instance, was recognised in the past (e.g. Rosenwald et al., 2003) and
is dealt with by Munagala et al. (2004)3.
A final set of problems involves the biological interpretation of class
prediction models (together with making sense of information for potentially
tens of thousands of coefficients). Most methods for building predictors tend
not to return models that allow for easy biological interpretation of why and
how those predictors are used, and how the genes in the predictors affect and
relate to the class prediction. These problems are detailed in
Díaz-Uriarte (2004) and an example are methods that use dimension
reduction via PCA or PLS, where all genes have loadings on all the components,
making it virtually impossible to interpret the biological meaning, if any, of
Visualisation methods can help with biological interpretation in this
task. For microarray data the biplot, as extended by
Pittelkow and Wislon (2003)5, is particularly useful,
specially use of the GE-biplot both before and after selecting genes according
to different criteria of relevance.
In addition, ``molecular signatures'' or ``gene expression
signatures'' are key features in many studies in cancer research
(Rosenwald et al., 2002; Shaffer et al., 2001; Golub et al., 1999; Alizadeh et al., 2000; Pomeroy et al., 2002; Shipp et al., 2002) and seem to imply
the idea of coordinate expression of subsets of genes, so that some of these
sets of coordinate expression would be related to some criterion of interest
(e.g., cancer type, or survival) (for an almost definition of a signature
see p. 375 in Shaffer et al., 2001). Recently Stegmaier et al. (2004) provide a very
interesting example of a high-throughput, generic, method for screening of
compounds that induce differentiation of leukaemia cells, based on gene
expression signature of five genes; so gene expression signatures work as a
surrogate for a biological state. In spite of their apparent relevance,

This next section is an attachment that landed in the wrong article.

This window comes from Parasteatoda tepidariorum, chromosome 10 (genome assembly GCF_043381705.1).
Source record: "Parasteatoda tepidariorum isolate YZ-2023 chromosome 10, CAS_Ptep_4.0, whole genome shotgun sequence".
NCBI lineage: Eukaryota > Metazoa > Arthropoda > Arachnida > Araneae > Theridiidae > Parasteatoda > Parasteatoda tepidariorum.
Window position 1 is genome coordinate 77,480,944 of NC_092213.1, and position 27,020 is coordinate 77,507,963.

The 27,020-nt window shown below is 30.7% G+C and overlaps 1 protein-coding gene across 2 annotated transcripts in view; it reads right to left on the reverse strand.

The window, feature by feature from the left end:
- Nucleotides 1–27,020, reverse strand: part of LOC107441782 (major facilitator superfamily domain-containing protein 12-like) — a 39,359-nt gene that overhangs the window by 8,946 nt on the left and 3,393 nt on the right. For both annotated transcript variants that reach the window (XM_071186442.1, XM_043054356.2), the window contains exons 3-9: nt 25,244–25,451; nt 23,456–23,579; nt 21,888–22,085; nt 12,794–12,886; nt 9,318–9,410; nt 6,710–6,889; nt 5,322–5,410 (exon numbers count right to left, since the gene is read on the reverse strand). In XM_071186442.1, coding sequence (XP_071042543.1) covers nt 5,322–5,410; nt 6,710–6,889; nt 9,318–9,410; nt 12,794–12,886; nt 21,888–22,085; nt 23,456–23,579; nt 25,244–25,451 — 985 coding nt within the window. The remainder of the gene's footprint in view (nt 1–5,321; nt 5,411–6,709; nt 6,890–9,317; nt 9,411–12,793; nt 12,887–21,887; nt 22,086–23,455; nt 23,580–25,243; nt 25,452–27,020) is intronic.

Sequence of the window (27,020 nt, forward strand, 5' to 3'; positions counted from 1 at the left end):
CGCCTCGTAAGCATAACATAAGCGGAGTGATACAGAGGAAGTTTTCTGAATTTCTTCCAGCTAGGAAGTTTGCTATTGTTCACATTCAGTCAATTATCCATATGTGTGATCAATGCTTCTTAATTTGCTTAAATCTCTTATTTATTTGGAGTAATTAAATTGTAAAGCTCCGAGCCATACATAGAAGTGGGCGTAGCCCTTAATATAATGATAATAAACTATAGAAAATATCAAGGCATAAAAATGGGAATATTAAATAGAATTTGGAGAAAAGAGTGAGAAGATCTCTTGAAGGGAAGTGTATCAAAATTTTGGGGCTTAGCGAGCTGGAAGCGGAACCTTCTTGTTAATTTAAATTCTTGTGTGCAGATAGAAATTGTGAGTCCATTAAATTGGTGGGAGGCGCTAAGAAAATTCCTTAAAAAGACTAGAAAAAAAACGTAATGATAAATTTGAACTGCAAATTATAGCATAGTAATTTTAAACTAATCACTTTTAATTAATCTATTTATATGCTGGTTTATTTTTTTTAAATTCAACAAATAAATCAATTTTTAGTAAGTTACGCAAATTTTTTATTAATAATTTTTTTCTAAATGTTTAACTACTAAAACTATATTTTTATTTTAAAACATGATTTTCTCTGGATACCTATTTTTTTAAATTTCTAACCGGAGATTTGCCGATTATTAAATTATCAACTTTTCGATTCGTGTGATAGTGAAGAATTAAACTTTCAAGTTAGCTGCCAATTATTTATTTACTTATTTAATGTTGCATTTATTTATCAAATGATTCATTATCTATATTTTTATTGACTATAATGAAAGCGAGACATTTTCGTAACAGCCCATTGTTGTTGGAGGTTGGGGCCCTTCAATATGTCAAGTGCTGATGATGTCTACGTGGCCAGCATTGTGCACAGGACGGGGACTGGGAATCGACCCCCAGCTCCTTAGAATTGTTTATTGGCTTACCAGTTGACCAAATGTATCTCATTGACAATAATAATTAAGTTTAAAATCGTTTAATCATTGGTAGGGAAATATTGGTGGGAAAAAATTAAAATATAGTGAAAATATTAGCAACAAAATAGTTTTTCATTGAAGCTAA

however, there seems to be no approach for identifying molecular signatures.
Recently, we proposed a method that is explicitly designed to try to identify
molecular signatures: it finds sets of genes that are tightly coexpressed and
that can be used as successful predictors (Díaz-Uriarte, 2004). This
method could also help uncover situations that are inconsistent with the
assumptions underlying the existence of a few, easily interpretable, signature
components of coexpressed genes. However, there are several unsolved issues. On
the one hand, the implicit model underlying Díaz-Uriarte (2004) is one
where most of the genes are not relevant for prediction, relevant genes are
involved in one and only one ``signature component'' (i.e., non-overlapping
signature components), and the signature components are common, and behave
similarly, in different groups; there are, however, richer biological models
for biological signatures. In addition, there are related issues regarding
differences in patterns of gene coexpression within and among-groups and
potential instability concerns (see also section 6.3) about some
results (see sections 3.2 and 3.3 in Díaz-Uriarte, 2004). Some of these
issues might be solved with extensions to the method, and some might require
completely different approaches. For example, modifications of the Plaid model
of Lazzeroni and Owen (Lazzeroni and Owen, 2002) (see also Turner et al., 2004), which
might allow a more principled, model-based, approach to the problem, within a
richer class of models; or an extension of the simultaneous clustering and
classification approach in Jörnsten and Yu (2003), where we could add normal
mixture models with restrictions on the covariance matrix for clustering; or an
approach based on the latent class methods of Parmigiani and colleagues